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Profile: Sherri Harris; From the Rucker Street courts to the State Championship

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http://www.americustimesrecorder.com/2016/03/24/profile-sherri-harris-from-the-rucker-street-courts-to-the-state-championship/

 

As a young girl, the Americus-Sumter High School (ASHS) Lady Panther’s head basketball coach, Sherri Harris, seemed to have two choices in life: “I could stay in the house and cook with Grandma, or I could play basketball,” she said. “To me being around sports was an outlet. I was never a cleaning and cooking person like my mom wanted me to be.”
And so, from as young as eight-years-old, Harris followed her older brothers, Darius and James, from the  Northside Drive Housing Projects in Americus, (Brick City), to the Rucker Street Basketball Courts, now known as Boone Park, where she was usually the only girl on the court. In addition, she had to suffer the slings and arrows of also being the shortest player in a big man’s game.
“They called me anything small you could think of,” said the four-foot-eleven inch tall coach. “’Little Bit’, ‘Spud Webb.’”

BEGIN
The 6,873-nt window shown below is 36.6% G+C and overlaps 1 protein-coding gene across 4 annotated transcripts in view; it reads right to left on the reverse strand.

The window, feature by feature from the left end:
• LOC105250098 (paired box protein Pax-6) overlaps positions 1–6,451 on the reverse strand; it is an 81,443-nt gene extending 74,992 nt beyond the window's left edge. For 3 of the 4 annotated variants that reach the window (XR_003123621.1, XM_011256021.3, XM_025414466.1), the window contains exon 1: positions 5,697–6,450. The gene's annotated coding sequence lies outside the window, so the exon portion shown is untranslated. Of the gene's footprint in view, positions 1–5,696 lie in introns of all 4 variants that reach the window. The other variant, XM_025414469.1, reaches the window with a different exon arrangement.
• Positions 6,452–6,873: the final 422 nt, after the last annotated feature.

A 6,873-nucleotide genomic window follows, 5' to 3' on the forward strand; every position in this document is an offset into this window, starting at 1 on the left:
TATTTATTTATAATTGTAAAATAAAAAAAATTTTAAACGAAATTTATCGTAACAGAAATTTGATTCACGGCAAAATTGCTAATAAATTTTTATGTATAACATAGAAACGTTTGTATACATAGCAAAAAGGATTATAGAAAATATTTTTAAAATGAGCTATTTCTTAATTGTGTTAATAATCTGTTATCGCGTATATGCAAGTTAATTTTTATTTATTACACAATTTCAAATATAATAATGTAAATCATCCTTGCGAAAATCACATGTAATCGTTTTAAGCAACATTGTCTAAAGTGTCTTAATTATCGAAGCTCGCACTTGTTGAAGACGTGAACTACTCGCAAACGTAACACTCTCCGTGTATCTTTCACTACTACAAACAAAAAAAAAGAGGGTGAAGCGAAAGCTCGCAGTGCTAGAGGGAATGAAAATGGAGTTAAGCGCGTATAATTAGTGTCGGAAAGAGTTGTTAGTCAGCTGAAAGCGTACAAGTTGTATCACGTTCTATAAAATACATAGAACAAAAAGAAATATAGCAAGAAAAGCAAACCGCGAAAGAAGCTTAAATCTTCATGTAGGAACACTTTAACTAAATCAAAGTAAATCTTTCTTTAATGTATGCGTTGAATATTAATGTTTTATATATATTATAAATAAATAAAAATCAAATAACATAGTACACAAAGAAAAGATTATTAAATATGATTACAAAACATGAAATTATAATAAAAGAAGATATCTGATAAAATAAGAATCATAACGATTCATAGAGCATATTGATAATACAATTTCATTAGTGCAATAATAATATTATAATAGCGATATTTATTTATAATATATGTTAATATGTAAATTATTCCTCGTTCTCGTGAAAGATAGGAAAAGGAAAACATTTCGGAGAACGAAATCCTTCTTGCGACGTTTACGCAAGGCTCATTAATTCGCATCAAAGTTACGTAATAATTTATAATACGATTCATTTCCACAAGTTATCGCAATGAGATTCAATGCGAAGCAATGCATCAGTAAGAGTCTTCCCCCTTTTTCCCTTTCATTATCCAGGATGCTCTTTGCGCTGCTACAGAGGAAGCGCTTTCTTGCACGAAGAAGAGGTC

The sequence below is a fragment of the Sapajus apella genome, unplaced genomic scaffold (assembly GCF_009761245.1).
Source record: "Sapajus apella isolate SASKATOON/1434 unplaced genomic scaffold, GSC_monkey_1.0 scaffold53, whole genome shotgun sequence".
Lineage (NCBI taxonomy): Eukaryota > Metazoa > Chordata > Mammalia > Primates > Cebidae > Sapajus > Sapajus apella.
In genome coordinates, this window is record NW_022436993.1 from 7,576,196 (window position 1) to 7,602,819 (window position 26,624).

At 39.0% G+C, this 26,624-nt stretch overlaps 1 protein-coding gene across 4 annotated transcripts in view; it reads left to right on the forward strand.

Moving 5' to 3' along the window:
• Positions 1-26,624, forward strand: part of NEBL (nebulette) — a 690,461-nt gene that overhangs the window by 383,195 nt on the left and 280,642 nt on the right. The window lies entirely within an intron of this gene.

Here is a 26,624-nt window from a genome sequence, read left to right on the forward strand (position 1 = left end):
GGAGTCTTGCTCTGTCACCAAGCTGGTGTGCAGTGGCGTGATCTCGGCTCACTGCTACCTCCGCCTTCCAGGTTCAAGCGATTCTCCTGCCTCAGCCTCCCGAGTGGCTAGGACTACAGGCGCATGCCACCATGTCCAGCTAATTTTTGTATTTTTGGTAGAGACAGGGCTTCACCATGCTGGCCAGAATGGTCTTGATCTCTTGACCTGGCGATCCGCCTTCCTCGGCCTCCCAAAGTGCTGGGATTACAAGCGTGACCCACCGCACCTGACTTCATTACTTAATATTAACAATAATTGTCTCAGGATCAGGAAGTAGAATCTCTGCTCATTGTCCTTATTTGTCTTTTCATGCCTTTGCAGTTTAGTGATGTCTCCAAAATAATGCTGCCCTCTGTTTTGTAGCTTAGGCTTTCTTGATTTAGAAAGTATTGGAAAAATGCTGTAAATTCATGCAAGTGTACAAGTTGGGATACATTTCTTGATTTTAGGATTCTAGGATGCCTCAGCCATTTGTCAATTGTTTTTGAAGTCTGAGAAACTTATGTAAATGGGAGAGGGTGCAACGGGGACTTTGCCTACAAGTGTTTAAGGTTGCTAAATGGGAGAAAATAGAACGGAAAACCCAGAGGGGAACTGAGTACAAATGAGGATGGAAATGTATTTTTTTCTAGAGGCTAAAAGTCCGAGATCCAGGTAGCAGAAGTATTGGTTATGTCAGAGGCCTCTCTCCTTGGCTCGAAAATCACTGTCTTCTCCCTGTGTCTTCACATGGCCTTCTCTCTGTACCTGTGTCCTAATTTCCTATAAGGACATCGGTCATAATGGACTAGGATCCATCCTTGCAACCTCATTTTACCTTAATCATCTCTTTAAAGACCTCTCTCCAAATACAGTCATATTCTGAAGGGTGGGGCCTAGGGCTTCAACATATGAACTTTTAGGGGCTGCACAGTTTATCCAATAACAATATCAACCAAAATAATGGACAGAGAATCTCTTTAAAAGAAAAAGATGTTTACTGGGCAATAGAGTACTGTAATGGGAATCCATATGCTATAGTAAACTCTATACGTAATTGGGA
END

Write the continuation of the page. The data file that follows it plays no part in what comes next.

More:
But if the teasing got to be too much, the guy calling her names would find a tough little girl in his face.
“I used to fight the guys a lot,” Harris said. “I didn’t have any choice.”
From these hardscrabble beginnings, she stuck with basketball and eventually became a Division One basketball player at Alabama State University. Following this milestone, she continued a somewhat idiosyncratic coaching career to fill the very large shoes of former ASHS head coach, Evelyn Wright, and take over the local high school woman’s program. In her first season with the Lady Panthers (2014-15), Harris guided the team to a record of 29-2, losing in the elite-eight round of the state playoffs to Carrollton.
This year, with their 31-1 record, the Lady Panthers defeated basketball powerhouse, the Marist War Eagles, before going on to take down defending state champions, the Buford Wolves. The ASHS girls then went on to face the Veterans High School Warhawks in the State Finals, where they earned a convincing 56-38 victory.